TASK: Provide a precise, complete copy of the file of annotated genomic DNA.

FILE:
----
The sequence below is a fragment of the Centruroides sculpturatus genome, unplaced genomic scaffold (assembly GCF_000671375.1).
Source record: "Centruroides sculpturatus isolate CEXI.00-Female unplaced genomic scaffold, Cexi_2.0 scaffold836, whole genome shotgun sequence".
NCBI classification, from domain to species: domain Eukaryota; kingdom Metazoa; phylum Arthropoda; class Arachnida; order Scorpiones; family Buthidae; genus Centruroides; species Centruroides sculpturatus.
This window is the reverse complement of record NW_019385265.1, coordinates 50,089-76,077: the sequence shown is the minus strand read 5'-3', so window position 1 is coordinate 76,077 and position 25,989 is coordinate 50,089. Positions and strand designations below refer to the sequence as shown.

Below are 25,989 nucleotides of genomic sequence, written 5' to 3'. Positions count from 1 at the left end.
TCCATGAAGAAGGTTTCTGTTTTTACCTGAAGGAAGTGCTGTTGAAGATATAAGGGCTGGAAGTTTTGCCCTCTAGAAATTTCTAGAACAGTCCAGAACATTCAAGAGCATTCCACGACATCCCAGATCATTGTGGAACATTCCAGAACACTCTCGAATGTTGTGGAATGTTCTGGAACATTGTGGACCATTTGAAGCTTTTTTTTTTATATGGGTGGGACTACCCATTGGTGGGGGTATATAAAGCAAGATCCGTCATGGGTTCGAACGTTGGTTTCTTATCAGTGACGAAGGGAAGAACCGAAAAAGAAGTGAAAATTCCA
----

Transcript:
The sequence below is a fragment of the Centruroides sculpturatus genome, unplaced genomic scaffold (assembly GCF_000671375.1).
Source record: "Centruroides sculpturatus isolate CEXI.00-Female unplaced genomic scaffold, Cexi_2.0 scaffold836, whole genome shotgun sequence".
NCBI classification, from domain to species: domain Eukaryota; kingdom Metazoa; phylum Arthropoda; class Arachnida; order Scorpiones; family Buthidae; genus Centruroides; species Centruroides sculpturatus.
This window is the reverse complement of record NW_019385265.1, coordinates 50,089-76,077: the sequence shown is the minus strand read 5'-3', so window position 1 is coordinate 76,077 and position 25,989 is coordinate 50,089. Positions and strand designations below refer to the sequence as shown.

Below are 25,989 nucleotides of genomic sequence, written 5' to 3'. Positions count from 1 at the left end.
TCCATGAAGAAGGTTTCTGTTTTTACCTGAAGGAAGTGCTGTTGAAGATATAAGGGCTGGAAGTTTTGCCCTCTAGAAATTTCTAGAACAGTCCAGAACATTCAAGAGCATTCCACGACATCCCAGATCATTGTGGAACATTCCAGAACACTCTCGAATGTTGTGGAATGTTCTGGAACATTGTGGACCATTTGAAGCTTTTTTTTTTATATGGGTGGGACTACCCATTGGTGGGGGTATATAAAGCAAGATCCGTCATGGGTTCGAACGTTGGTTTCTTATCAGTGACGAAGGGAAGAACCGAAAAAGAAGTGAAAATTCCA